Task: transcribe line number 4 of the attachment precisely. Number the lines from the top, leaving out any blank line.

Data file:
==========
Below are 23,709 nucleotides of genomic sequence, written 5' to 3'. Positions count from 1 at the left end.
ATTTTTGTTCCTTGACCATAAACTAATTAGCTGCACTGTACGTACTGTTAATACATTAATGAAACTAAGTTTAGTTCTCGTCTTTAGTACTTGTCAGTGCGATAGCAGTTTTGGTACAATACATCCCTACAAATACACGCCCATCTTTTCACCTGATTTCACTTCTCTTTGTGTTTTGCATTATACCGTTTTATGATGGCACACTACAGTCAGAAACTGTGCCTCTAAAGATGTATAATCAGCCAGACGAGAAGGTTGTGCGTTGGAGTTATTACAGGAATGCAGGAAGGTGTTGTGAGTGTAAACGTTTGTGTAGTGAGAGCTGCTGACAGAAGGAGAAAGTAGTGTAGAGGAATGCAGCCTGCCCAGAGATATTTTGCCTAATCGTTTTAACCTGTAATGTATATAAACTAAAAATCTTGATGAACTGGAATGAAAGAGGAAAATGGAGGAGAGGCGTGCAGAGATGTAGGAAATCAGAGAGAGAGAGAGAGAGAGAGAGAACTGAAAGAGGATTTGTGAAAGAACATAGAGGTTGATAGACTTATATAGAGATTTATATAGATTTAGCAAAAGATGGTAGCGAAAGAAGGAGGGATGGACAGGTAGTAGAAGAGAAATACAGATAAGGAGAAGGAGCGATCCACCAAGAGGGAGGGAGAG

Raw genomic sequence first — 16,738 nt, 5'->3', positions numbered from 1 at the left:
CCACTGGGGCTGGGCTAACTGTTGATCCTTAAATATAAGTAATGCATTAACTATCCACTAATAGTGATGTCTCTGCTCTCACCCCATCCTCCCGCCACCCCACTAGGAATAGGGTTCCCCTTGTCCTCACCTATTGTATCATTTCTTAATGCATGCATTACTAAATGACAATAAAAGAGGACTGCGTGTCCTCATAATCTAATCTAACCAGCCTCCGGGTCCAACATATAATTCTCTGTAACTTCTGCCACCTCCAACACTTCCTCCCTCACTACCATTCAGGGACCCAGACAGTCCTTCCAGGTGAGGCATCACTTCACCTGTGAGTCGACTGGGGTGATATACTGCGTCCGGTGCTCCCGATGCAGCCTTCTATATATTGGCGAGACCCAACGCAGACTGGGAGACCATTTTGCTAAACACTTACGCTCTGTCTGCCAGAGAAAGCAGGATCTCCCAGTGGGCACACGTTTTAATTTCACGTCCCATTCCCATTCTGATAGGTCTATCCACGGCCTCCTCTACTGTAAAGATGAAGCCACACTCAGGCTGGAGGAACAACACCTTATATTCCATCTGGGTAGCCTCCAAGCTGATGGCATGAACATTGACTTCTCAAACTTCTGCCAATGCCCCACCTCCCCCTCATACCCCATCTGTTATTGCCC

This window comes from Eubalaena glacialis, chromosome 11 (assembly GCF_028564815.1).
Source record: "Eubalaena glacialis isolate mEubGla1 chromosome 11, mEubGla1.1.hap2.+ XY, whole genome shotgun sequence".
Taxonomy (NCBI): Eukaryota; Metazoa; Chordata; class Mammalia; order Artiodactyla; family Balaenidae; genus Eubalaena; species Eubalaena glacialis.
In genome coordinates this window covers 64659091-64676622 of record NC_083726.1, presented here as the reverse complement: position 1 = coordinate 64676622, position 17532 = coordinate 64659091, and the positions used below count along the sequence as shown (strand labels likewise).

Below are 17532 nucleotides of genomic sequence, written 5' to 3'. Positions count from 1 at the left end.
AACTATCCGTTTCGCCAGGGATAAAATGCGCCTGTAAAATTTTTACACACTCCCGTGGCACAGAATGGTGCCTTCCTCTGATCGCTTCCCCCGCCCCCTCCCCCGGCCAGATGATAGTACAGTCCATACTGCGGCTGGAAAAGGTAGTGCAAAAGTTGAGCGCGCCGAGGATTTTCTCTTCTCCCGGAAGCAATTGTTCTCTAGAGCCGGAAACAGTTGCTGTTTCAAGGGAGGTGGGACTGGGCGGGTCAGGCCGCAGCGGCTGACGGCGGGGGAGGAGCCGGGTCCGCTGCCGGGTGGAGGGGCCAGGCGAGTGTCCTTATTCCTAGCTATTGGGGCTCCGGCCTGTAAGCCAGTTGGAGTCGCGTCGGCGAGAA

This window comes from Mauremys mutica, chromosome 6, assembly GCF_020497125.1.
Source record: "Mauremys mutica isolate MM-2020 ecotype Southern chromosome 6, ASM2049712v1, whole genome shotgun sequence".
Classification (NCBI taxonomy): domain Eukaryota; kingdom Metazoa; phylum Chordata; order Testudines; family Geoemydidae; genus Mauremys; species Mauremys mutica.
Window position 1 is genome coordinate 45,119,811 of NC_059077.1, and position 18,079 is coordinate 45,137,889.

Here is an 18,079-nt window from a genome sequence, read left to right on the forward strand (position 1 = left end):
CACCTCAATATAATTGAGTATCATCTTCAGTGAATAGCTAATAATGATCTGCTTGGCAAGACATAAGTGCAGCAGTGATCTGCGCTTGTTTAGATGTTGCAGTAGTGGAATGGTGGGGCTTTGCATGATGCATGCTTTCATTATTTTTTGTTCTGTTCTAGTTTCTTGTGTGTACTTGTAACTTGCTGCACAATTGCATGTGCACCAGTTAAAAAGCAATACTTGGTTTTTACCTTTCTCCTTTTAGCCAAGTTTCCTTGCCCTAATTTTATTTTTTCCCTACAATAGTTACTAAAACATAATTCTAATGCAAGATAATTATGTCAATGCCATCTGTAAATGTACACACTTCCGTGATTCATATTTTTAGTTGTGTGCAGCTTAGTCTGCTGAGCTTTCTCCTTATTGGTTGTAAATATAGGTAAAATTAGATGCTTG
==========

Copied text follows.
CCACTGGGGCTGGGCTAACTGTTGATCCTTAAATATAAGTAATGCATTAACTATCCACTAATAGTGATGTCTCTGCTCTCACCCCATCCTCCCGCCACCCCACTAGGAATAGGGTTCCCCTTGTCCTCACCTATTGTATCATTTCTTAATGCATGCATTACTAAATGACAATAAAAGAGGACTGCGTGTCCTCATAATCTAATCTAACCAGCCTCCGGGTCCAACATATAATTCTCTGTAACTTCTGCCACCTCCAACACTTCCTCCCTCACTACCATTCAGGGACCCAGACAGTCCTTCCAGGTGAGGCATCACTTCACCTGTGAGTCGACTGGGGTGATATACTGCGTCCGGTGCTCCCGATGCAGCCTTCTATATATTGGCGAGACCCAACGCAGACTGGGAGACCATTTTGCTAAACACTTACGCTCTGTCTGCCAGAGAAAGCAGGATCTCCCAGTGGGCACACGTTTTAATTTCACGTCCCATTCCCATTCTGATAGGTCTATCCACGGCCTCCTCTACTGTAAAGATGAAGCCACACTCAGGCTGGAGGAACAACACCTTATATTCCATCTGGGTAGCCTCCAAGCTGATGGCATGAACATTGACTTCTCAAACTTCTGCCAATGCCCCACCTCCCCCTCATACCCCATCTGTTATTGCCC